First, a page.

DB scheme funding and investment: TPR’s COVID-19 guidance for trustees
On 27 March 2020, TPR published funding and investment guidance (“the Guidance”) for DB trustees in light of the current coronavirus pandemic. The Guidance sets out a number of temporary regulatory easements, which will no doubt be welcomed by trustees and their advisers in these challenging times.
Click here for a PDF of this Alert.
In this Alert
- Key Points
- Schemes completing valuations now
- Requests to suspend or reduce contributions
- Transfer Values
- What can trustees expect from TPR
- What next?
- The Guidance looks at the difficulties being faced by trustees in key areas, including for schemes completing valuations now, requests by employers to suspend or reduce contributions, investments and transfer values.
- The possibility of an employer requesting the release of security is also considered briefly, with TPR noting that this is likely to “have significant legal and financial implications, compromising the security of members’ benefits”. Trustees considering a proposal along these lines should therefore take appropriate specialist advice.
- Helpfully, TPR confirms that it will not take regulatory action in certain circumstances, even where there has technically been a breach of the law.
- Alongside the Guidance, TPR also published DB scheme funding guidance for employers, as well as guidance on investment for DC trustees.
- The regulatory easements will be in place until 30 June 2020, although TPR will keep this date under review.
Whilst designed to support trustees facing difficult decisions and circumstances, TPR states that the Guidance should not supersede trustees’ fiduciary duties, or their obligations under scheme rules or legislation. In particular, TPR emphasises that it is “not authorising, encouraging or compelling a particular course of action”. It simply expects trustees to do the right thing in their situation and for their members.
The Guidance highlights some “good practice ideas” and outlines TPR’s current response to trustee actions and potential legislative breaches.
TPR does not necessarily expect trustees who are close to completing their valuations to revisit their assumptions, even though they will have been set under very different conditions than those prevailing now. However, some trustees may be advised that it is in the “best interests” of members to do so.
For many schemes, the current funding position will be significantly worse and the deficit materially larger. TPR will not require trustees to allow for relevant experience since the effective date of the valuation in the recovery plan. However, it does expect trustees to consider post-valuation experience when agreeing the recovery plan in the context of the employer’s affordability. In other words, whether provisionally agreed deficit repair contributions (“DRCs”) are still affordable for the employer.
TPR acknowledges that some trustees might consider it in the best interests of members to take more time to consider the scheme’s and employer’s current situation, rather than submitting a valuation and associated documents now which may then need re-negotiating. In these circumstances, it may be appropriate for trustees to delay submitting their valuation documents “by a short period of up to three months”. Although TPR cannot waive the trustees’ obligation to meet the 15 months statutory deadline for submission, reassuringly, it “will not take regulatory action in respect of a failure to submit”.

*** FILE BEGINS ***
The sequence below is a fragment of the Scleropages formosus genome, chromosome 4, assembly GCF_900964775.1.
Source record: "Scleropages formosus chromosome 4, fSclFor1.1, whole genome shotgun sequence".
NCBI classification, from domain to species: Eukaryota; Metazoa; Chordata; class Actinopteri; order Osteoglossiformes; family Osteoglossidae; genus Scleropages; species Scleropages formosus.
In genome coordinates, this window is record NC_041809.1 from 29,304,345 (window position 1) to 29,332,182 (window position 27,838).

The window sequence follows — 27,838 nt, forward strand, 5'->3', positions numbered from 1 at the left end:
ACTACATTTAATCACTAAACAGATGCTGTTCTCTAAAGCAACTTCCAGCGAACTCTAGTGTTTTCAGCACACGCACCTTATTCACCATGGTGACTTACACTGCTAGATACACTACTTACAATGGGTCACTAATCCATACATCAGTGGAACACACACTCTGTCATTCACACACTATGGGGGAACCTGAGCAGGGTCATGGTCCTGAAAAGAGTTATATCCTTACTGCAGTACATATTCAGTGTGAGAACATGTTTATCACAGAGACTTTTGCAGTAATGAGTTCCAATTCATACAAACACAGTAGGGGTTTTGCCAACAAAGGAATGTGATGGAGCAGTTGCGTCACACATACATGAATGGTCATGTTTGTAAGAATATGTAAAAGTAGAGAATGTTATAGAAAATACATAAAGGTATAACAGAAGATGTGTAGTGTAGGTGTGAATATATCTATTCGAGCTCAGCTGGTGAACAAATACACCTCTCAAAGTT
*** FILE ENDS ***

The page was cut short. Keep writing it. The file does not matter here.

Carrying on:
That said, if trustees are ready to complete their valuation now, and think it is in members’ best interests to do so, they should submit it to TPR.
Employer requests to suspend or reduce DRCs
Trustees should be “open to requests to reduce or suspend DRCs”, in line with the principles set out in TPR’s recent guidance “for DB scheme trustees whose sponsoring employers are in corporate distress”. TPR recognises that management forecasting may currently be difficult for employers. As such, trustees may not immediately have access to the information required to assess covenant and affordability.
Where an employer makes a request for an immediate reduction or suspension of DRCs due to liquidity constraints, but it is unable either to:
- provide time for trustees to carry out analysis and take appropriate advice, and/or
- provide the financial information required to fully assess the employer’s position
any reduction or suspension of DRCs should be “limited to the shortest period possible” and should certainly be for no more than three months. TPR also cautions trustees expecting annual or substantial DRCs within a proposed period of suspension to take special care.
To help trustees monitor the employer covenant, employers should commit to providing trustees with “full and ongoing” information as part of any agreement. The less confident trustees are in having access to timely and relevant information, the shorter the suspension or reduction period should be.
As things evolve, trustees should continue to monitor both the employer’s covenant and its affordability of DRCs. As stability may not be restored for some time, trustees should generally continue to offer only short-term concessions of no more than three months until more reliable covenant visibility is available. However, where the employer’s lenders are willing to agree support for a longer period, TPR notes that “it may be appropriate for trustees to agree support of the same duration”. Trustees considering a longer suspension or reduction period should do so in line with TPR’s guidance, with full information on the business case and any agreement ideally underwritten by available protections.
Suspended or reduced contributions should ideally be repaid within the current recovery plan timeframe, without lengthening this period, unless there is sufficiently reliable covenant visibility.